Some facts about the Database Recovery Advisor and Restores


A new feature in SQL Server 2012 Management Studio is the Database Recovery Advisor. So why am I writing a post on a SQL Server 2012 enhancement which has been blogged already. Database Recovery Advisor There are some unique nuances that you need to be aware of while using this new utility. The Database Recovery Advisor facilitates constructing restore plans that implement optimal correct restore sequences.

Read on if you are interested in learning more about the Disaster Recovery Advisor. I will be referring to the Database Recovery Advisor as DRA in this post going forward.

The facts mentioned in this post are answers for frequently asked questions about DRA that I get from customers.

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Concurrent backups: What is the big deal?


You are probably wondering why am I writing a blog post on concurrent backups! Well this is a topic that brings up a few questions during my customer visits. Apart from that the biggest reason, I want to talk about concurrent backups is because of backup softwares that you have active in your environments.

A lot of the backup softwares available in the market have the option of scheduling backups of the entire system. This involves backing up of SQL Server databases using the interfaces exposed through sqlvdi.dll. Ain’t your software really smart? However, sometimes the right hand doesn’t really talk to the left hand! It is quite possible that your server admins have scheduled backups of your systems around the same time you have scheduled a maintenance plan to take a backup of the SQL Server instance.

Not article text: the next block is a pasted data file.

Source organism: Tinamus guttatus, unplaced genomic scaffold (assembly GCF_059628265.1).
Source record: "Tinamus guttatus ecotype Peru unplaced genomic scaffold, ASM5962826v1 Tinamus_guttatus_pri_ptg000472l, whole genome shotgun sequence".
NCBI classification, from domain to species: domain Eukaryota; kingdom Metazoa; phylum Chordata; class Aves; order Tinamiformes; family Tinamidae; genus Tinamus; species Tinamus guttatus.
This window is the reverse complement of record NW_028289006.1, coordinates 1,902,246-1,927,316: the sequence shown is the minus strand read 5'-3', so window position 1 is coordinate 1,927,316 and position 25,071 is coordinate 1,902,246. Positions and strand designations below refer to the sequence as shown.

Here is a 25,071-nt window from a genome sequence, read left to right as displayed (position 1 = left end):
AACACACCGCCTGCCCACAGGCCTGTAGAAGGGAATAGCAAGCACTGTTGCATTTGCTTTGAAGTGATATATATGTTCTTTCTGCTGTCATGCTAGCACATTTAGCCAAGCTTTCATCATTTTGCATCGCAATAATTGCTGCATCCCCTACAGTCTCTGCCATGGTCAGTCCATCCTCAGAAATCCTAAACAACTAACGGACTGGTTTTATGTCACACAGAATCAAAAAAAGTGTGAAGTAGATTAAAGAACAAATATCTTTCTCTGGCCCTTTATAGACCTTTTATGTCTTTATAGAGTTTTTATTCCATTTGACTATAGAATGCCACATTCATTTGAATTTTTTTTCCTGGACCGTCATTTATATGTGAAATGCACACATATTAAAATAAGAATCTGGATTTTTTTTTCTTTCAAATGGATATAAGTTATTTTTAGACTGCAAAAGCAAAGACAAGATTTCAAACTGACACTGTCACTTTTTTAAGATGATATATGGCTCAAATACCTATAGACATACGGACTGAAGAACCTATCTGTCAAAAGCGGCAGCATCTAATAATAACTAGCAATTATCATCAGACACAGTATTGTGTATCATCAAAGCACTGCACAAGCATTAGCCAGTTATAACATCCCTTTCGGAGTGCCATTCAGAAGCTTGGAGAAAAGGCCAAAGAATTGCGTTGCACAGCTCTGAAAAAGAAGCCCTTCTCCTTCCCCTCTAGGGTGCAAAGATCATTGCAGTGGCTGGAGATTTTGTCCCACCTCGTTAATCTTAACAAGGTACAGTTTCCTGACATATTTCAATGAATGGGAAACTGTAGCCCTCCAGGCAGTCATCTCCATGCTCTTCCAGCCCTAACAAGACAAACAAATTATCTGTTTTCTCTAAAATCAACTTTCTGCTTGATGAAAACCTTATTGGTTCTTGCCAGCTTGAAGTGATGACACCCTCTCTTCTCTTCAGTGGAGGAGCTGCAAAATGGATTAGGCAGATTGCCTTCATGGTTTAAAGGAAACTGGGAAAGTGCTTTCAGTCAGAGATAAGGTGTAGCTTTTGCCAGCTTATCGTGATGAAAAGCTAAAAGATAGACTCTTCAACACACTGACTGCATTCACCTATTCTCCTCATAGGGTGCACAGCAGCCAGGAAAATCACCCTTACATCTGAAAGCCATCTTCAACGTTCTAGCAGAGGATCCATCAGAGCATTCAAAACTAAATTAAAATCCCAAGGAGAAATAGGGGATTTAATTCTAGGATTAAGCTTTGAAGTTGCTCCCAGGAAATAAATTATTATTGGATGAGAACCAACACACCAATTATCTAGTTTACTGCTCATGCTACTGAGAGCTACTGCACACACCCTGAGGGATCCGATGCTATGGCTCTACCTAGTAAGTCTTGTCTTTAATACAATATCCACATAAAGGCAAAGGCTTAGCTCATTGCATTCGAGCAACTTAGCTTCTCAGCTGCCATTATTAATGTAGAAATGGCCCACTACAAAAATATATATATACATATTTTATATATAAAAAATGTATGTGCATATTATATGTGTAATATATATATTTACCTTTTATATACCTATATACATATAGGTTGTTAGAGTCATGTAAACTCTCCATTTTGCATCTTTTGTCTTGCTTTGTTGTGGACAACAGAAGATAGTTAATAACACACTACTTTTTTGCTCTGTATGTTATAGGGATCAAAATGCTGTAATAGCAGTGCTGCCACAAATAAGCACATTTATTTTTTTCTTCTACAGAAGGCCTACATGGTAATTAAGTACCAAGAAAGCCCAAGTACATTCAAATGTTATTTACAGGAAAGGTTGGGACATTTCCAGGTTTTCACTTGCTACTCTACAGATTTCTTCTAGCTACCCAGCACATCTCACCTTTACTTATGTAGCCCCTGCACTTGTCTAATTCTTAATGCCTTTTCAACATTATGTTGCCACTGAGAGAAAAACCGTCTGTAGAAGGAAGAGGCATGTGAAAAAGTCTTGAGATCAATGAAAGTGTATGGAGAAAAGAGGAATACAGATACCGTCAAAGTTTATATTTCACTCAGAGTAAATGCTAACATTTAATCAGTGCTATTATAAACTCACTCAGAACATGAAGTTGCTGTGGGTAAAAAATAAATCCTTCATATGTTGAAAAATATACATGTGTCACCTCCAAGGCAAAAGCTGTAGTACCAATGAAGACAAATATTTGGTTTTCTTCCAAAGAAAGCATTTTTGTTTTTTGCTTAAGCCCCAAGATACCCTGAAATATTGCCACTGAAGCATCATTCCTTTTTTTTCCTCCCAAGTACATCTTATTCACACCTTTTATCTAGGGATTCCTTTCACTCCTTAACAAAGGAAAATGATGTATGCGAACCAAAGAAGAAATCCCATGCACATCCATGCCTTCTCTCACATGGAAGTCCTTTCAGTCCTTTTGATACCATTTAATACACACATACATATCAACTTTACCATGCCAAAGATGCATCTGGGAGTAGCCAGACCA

If you initiate two differential or full database backups concurrently, then you will experience a blocking condition as shown in the table below. SPID 53 was taking a VDI full-backup using the SQL Server Backup Simulator tool where as SPID 55 was also taking a native full-backup of the same database. In such a scenario, you will find that the backup which was running first will complete and only then will the second backup will continue. The second concurrent backup will be blocked during the entire duration of the first backup.

spid blocked waittime lastwaittype waitresource cmd dbid
53 0 6302 ASYNC_IO_COMPLETION   BACKUP DATABASE 8
53 0 0 MISCELLANEOUS   BACKUP DATABASE 8
53 0 412 BACKUPBUFFER   BACKUP DATABASE 8
53 0 412 BACKUPIO   BACKUP DATABASE 8
55 53 2386 LCK_M_U DB: 8 [BULKOP_BACKUP_DB] BACKUP DATABASE 8

This issue doesn’t manifest itself when you are you taking a volume snapshot backup of the database. The wait resource will always be DB: <dbid> [BULKOP_BACKUP_DB] with a wait type of LCK_M_U (update lock) for the second session that is running the concurrent backup operation. Concurrent log backups are allowed though starting from SQL Server 2005.